The greatest difference between the portraits of Jesus according to Matthew, Luke, Mark and John is that whereas Matthew, Luke and Mark paint portraits of Jesus as a natural man who has elements of divinity, John paints a portrait of Jesus as divine and the earthly extension of God.
For instance, Matthew Chapter 1 presents the most extensive tracing of Jesus's genealogy in order to establish his earthly authority, whereas John Chapter 1 presents the divine "genealogy" of Jesus by identifying him as the "Word" and associating him with an active part in the Creation in order to establish his divine spiritual authority:
[The] Word was with God, and the Word was God. He was with God in the beginning. Through him all things were made; without him nothing was made that has been made. ... The Word became flesh and made his dwelling among us .... (John 1:1-3 & 14 New International Version)
In contrast, Luke Chapter 1 begins "to draw up an account of the things" (NIV) that happened in Jesus's life and emphasises his affinity with humankind by giving details of such things as Mary's experience and relationship with her cousin Elizabeth. Whereas Luke takes a corporeal focus, John continues to take a spiritual focus by using incidents to pronounce Jesus's spiritual identity, as when John narrates how Jesus feeds the multitude, then identifies himself as the spiritual "Bread of Life":
Then Jesus declared, “I am the bread of life. Whoever comes to me will never go hungry, and whoever believes in me will never be thirsty. (John 6:35)
Mark 1 starts out on yet a different tack by connecting Jesus to Old Testament prophesies of a messenger to come who will proclaim the presence of the "Lord," who is otherwise called the Messiah:
And this was [John the Baptist's] message: “After me comes the one more powerful than I, the straps of whose sandals I am not worthy to stoop down and untie (Mark 1:7)
While John Chapter 1 addresses the same prophetic point,
John replied in the words of Isaiah the prophet, “I am the voice of one calling in the wilderness, ‘Make straight the way for the Lord.’” (John1:23)
this Gospel differs from Luke by focusing on addressing the question, "“What sign can you show us to prove your authority to do all this?” (John 2 18), while Mark focuses on describing the miracles of physical healing Jesus performed:
That evening after sunset the people brought to Jesus all the sick and demon-possessed. 33 The whole town gathered at the door, 34 and Jesus healed many .... (Mark 1:22)
In the four Gospels found in the New Testament of the Bible, John provides a description of Jesus' ministry before he was crucified. The author of the book of John (and there is controversy over who actually wrote it) concentrates on Jesus as the incarnation (physical manifestation) of God, or rather, "God incarnate."
John presents Christ as Christ presented himself:
Jesus answered, “I am the way and the truth and the life. No one comes to the Father except through me." (John 14:6 NIV)
John describes Jesus—the man and his works are so much more meaningful than they may first appear. John explains that Jesus is he who will guide believers onto the path to everlasting life; from there he will guide his followers to Heaven, the place from which he descended in the form of a man.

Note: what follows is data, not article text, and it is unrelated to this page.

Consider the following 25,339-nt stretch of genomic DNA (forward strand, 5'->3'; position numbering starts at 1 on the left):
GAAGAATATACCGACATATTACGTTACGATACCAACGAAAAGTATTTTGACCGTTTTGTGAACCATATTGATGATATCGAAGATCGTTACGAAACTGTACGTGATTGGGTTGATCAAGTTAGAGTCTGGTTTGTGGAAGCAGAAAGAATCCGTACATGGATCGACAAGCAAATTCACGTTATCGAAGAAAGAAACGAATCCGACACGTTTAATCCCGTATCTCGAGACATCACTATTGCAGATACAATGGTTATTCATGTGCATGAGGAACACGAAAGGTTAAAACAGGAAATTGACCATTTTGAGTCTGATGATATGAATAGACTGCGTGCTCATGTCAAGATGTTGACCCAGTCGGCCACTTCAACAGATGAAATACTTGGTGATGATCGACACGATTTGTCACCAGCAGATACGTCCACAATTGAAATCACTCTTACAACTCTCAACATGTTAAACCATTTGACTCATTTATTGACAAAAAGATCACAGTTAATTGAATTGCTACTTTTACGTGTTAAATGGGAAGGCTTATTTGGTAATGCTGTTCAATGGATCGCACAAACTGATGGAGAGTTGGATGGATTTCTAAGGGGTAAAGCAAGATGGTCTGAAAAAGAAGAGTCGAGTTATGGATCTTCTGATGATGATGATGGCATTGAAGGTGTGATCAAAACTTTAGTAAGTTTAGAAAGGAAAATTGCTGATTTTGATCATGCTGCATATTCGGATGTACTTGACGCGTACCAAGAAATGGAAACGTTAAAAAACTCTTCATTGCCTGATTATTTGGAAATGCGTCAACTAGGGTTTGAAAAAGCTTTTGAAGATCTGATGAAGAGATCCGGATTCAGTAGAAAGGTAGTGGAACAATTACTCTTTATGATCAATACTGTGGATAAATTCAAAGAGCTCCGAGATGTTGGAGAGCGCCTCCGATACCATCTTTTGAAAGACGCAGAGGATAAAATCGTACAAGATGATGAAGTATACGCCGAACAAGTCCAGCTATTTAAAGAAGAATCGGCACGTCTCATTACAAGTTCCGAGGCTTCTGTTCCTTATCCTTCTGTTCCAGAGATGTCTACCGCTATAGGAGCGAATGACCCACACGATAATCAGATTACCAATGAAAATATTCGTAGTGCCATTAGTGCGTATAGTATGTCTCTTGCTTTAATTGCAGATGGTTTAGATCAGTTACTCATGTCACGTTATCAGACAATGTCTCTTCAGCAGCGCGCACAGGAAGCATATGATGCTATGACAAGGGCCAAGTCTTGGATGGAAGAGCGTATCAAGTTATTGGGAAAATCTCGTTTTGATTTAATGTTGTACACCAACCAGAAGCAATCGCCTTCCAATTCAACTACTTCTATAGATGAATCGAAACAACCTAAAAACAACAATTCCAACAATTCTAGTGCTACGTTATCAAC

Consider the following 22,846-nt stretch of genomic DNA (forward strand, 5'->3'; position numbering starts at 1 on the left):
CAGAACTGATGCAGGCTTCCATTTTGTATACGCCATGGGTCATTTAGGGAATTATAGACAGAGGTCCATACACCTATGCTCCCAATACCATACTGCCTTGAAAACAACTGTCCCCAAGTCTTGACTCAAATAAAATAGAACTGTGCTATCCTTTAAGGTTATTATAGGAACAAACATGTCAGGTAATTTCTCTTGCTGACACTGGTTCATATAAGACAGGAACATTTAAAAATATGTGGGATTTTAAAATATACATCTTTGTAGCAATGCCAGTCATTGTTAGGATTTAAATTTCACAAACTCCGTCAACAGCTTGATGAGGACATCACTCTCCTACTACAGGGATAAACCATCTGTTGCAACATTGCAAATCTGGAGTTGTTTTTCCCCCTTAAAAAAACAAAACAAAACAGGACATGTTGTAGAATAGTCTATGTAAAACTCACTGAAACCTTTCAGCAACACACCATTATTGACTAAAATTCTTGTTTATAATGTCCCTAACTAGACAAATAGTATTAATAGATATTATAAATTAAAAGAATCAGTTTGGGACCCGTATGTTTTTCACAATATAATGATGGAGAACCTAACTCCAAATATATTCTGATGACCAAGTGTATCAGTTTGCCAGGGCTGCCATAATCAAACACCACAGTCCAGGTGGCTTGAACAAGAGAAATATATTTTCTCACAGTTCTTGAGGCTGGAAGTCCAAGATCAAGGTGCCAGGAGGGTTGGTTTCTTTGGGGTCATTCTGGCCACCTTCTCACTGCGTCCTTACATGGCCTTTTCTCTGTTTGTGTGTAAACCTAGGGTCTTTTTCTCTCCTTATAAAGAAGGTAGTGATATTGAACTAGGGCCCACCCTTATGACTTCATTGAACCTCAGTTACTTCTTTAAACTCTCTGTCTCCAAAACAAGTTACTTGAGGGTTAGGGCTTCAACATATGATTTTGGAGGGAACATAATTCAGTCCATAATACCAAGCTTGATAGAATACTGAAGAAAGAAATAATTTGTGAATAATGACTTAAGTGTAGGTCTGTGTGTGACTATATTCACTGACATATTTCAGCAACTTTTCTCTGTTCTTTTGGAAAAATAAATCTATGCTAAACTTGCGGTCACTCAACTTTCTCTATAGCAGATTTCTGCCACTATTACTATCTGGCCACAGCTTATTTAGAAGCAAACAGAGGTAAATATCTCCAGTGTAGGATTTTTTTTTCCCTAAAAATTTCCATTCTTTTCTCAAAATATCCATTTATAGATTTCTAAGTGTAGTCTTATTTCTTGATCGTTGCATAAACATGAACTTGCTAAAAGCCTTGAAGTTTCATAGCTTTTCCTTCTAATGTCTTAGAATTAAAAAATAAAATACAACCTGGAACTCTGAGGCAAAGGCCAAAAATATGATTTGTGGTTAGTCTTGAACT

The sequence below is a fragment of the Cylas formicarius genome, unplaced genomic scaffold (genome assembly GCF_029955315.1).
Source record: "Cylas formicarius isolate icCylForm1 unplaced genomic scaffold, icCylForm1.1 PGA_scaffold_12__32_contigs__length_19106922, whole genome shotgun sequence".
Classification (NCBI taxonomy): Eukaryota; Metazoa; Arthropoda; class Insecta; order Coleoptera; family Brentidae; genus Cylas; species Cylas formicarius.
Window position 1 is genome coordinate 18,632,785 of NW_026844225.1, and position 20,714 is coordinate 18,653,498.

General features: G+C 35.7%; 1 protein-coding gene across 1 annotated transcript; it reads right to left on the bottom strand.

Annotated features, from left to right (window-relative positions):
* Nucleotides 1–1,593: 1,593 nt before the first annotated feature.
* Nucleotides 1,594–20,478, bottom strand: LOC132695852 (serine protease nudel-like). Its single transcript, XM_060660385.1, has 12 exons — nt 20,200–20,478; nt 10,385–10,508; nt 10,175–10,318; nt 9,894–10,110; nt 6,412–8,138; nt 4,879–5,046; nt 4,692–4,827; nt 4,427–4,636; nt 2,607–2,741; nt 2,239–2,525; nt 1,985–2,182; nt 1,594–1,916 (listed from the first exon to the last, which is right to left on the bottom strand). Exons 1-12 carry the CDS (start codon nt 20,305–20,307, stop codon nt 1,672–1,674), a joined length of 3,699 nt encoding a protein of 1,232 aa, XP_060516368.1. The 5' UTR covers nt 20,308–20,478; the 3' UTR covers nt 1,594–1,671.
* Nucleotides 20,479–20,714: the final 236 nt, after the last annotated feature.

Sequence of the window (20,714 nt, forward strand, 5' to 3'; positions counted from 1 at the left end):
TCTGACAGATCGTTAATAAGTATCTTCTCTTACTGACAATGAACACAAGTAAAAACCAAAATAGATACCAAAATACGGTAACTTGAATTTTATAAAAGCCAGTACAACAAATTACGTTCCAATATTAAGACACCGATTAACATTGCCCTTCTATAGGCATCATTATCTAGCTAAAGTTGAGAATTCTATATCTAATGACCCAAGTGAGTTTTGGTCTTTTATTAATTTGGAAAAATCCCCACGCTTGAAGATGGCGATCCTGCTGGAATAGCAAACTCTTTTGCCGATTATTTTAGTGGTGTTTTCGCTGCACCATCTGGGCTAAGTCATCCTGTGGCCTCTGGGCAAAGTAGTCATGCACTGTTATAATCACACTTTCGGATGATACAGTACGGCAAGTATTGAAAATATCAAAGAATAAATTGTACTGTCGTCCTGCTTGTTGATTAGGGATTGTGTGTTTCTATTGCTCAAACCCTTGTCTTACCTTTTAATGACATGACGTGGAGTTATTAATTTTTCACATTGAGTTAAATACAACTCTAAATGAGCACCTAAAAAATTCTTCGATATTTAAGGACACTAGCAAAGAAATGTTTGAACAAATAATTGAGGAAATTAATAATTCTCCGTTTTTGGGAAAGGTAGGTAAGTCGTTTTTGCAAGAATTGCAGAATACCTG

Matthew, Mark and Luke are synoptic gospels, meaning they share the same stories and sometimes even the same wording.
Based on research, Matthew, by inference, portrays Jesus as a man who is intellectually and spiritually grounded, yet loving and caring as well. If Matthew did indeed write this book (and scholars disagree), he was a man dedicated to Jesus while he was alive, and then spoke publicly, proclaiming Jesus as the Messiah after Christ was crucified and resurrected.
In the book of Mark, the author portrays Christ in a much stronger, and certainly more powerful manner than the other gospels:
Its swift narrative portrays Jesus as a heroic man of action, an exorcist, a healer and miracle worker.
Scholars observe that Mark portrays Jesus as a man who did not act like a messiah during his lifetime. During his life, Jesus did not encourage the disciples to identify who he was. The purpose for this has also resulted in a good deal of debate.
The final books is Luke's, the longest of the four gospels. Once again, there is disagreement as to who actually authored Luke.
The author portrays Christianity as divine, respectable, law-abiding, and international...
…and Christ is portrayed as one who exercises compassion for all, including those who were needy (the poor) and women (who were traditionally "second-class citizens in Jewish society and worship). In Jesus' tale of the "Good Samaritan," the Samaritan—of a race that was generally despised by the Jews—is praised for his compassion of the Jewish man who is robbed, left to die and ignored by the Levite and even a priest who pass by. In Luke we see Jesus as a figure with arms wide open in acceptance: even Gentiles were given the opportunity to learn of the Word and find salvation.